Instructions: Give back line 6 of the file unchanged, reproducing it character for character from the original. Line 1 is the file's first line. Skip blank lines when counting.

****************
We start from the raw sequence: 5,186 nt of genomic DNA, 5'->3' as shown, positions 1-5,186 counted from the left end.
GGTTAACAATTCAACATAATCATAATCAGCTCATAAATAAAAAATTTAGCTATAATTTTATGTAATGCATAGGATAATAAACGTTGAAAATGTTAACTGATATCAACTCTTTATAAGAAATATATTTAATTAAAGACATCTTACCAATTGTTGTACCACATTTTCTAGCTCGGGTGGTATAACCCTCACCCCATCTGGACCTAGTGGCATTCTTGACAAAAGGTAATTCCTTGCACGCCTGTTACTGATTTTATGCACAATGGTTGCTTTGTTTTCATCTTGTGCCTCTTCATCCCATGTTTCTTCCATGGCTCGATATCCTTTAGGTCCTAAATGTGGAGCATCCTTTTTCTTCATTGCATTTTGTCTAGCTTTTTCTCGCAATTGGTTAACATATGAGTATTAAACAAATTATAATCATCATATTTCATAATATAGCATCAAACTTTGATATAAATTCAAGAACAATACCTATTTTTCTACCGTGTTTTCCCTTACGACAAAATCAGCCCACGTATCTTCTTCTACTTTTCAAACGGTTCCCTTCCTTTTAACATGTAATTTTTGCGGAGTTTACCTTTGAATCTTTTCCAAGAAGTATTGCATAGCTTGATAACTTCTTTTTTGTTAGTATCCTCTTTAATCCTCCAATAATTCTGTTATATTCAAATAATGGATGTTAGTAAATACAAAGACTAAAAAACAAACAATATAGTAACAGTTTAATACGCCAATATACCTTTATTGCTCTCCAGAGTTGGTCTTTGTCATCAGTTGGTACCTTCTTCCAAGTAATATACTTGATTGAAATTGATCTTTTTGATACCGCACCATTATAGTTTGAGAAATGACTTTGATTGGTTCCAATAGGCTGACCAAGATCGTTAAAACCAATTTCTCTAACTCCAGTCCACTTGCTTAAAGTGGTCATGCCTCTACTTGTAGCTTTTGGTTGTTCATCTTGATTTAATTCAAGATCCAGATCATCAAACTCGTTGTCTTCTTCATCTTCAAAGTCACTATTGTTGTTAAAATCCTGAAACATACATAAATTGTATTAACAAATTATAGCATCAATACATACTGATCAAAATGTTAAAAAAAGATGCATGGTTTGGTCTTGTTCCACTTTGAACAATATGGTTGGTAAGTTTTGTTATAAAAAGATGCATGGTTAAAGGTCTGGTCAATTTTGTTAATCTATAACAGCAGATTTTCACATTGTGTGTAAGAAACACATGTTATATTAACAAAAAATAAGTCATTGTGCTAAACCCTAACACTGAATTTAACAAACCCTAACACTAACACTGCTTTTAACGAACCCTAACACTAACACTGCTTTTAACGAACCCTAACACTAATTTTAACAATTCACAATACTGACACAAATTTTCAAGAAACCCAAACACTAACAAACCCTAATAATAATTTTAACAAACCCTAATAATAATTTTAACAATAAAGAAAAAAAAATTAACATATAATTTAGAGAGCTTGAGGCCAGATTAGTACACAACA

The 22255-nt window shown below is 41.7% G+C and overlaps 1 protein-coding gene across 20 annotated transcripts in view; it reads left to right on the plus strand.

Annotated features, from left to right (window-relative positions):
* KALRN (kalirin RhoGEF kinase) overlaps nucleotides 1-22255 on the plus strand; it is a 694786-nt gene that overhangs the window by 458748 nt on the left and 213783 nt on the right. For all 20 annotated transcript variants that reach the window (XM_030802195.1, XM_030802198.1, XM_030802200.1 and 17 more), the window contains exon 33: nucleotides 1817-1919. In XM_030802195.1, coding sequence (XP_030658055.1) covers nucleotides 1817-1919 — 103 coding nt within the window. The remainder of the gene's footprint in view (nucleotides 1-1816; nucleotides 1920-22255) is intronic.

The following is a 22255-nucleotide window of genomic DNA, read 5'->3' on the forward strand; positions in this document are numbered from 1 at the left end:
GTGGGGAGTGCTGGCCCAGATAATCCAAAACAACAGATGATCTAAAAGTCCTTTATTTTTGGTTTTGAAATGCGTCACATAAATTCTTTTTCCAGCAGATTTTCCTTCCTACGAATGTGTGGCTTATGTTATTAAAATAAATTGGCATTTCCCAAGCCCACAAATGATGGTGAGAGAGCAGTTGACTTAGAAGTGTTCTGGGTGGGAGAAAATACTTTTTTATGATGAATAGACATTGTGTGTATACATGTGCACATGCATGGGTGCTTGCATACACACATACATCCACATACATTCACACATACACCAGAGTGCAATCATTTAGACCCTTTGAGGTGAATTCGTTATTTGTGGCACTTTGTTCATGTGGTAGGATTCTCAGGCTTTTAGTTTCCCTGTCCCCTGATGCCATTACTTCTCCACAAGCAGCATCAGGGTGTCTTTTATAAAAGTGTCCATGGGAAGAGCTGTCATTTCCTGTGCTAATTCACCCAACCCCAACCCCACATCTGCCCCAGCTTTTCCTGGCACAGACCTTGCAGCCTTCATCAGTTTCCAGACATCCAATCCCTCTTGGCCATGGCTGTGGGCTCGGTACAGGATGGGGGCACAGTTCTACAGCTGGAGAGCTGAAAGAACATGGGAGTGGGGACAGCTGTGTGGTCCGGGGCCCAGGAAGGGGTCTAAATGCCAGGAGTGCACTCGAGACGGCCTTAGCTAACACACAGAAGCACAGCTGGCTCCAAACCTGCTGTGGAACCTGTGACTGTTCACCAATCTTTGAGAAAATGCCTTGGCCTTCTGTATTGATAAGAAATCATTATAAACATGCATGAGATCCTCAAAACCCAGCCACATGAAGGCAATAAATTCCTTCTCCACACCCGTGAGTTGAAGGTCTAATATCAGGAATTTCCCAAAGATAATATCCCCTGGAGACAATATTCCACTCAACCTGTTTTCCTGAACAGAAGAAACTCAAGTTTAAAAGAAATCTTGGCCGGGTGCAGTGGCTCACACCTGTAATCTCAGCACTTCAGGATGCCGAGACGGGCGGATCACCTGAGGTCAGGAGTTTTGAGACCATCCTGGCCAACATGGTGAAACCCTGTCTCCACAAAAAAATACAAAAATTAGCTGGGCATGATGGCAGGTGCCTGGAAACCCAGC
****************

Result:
The following is a 22255-nucleotide window of genomic DNA, read 5'->3' on the forward strand; positions in this document are numbered from 1 at the left end: